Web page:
Is a public register of beneficial owners of UK property really the right way to keep track of foreign companies who own property? Perhaps not, writes Arabella Murphy, founding director of Propitious (London) Ltd
In November 2021, a question raised in the House of Lords once again brought up the subject of a register of beneficial owners of UK property. The idea is that the new register would give the names of the ‘ultimate beneficial owners’ of any foreign company that owns property in the UK.
It’s said that the UK’s current system of registering only the immediate owners makes the property market a hotbed of corrupt or criminal investors. For that to be true, you might think it would require a number of anti-money laundering failures by the lawyers, fiduciaries and other professionals involved in registering the company abroad, and in the purchase of the property. No system is perfect, so there must be exceptions — but are there really ‘substantial chunks’ of London ‘owned anonymously by powerful and dubious men from authoritarian countries,’ as Lord Wallace of Saltaire put it?
The solution offered is to publish the names and addresses of the shareholders of overseas companies, or the beneficiaries of the trust which owns the company. In other words, the proposal is to make public the details of every apple in the barrel in case one of them turns mouldy.
The big question is why this information needs to be public, rather than just known to the proper authorities. It seems to be a kind of political virtue-signalling, the message it sends being more important than examining the facts.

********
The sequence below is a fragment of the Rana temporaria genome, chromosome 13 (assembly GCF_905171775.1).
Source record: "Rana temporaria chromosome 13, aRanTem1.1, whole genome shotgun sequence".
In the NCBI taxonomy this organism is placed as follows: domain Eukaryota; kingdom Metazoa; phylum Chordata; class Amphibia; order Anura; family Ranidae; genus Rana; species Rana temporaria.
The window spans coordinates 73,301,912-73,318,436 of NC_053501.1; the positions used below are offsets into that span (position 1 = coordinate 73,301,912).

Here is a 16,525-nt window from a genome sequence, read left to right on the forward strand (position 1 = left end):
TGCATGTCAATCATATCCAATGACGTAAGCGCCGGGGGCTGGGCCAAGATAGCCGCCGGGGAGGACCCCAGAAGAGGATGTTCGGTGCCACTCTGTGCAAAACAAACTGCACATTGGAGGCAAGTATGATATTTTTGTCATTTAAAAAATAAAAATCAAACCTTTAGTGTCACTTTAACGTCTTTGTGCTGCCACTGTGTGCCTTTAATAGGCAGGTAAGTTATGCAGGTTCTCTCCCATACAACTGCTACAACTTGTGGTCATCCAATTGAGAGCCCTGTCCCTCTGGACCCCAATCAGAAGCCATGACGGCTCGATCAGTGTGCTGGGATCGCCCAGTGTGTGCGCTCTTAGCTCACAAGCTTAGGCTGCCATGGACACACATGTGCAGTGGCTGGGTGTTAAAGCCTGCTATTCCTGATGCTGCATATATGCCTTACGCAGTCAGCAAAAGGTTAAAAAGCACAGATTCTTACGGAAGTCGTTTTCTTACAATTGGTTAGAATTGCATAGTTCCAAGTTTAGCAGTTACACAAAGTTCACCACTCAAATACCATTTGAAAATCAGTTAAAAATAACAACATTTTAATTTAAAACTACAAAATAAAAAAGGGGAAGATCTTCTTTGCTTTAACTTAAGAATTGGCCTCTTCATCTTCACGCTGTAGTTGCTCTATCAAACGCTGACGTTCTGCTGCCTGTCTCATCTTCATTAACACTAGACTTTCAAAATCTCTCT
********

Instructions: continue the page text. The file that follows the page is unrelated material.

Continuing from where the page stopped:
There is tendency in some parts of the media, to conflate privacy and secrecy. And I’ve often talked about the difficulty of believing that just because someone is wealthy, we should know everything about their private affairs. If you’re buying a house in London not in your personal name, there could be a bad reason for that, but there are innumerable innocent ones — not least, if you’re wealthy or well-known, concerned about protecting your family, or not wanting journalists on your doorstep. Just because you’ve never heard of a particular Russian businessman doesn’t mean that his rivals haven’t.
So what should families do? Although there is no timetable for introducing the new register, sensible families will probably give thought to this now, rather than being blindsided when its introduction is imminent.
The choices sound like a surreal version of the game ‘Would you Rather’: do you sell the property? Accept that your details are public, and hope that the search engine is clunky enough that it’s hard to find you? Find some new ownership arrangement which is less likely to disclose private details?
Advising on big decisions of this kind involves helping a family think clearly through a combination of issues, from their use of the property, to the direction of travel on global transparency rules — there’s no point making a change which will itself be superseded in a few years, or creating a complex arrangement which attracts more curiosity than a vanilla one. Fortunately — or not — tax is not one of the factors that families need to weigh, as UK Inheritance Tax is now charged on foreign ownership structures with UK real estate.
The funny thing is, there is already one public register which recognises the tension between public interest (or media interest) and the right to privacy. That’s the Companies House register, where a director or ‘person with significant control’ of a company can apply to have their details withheld from the public record, for example if their personal safety could be compromised. Perhaps, when the time comes to introduce the register of beneficial ownership, the legislators will remember that.
Arabella Murphy is the founding director of Propitious (London) Ltd, a strategic consultancy focusing on risk planning, family governance and mediation.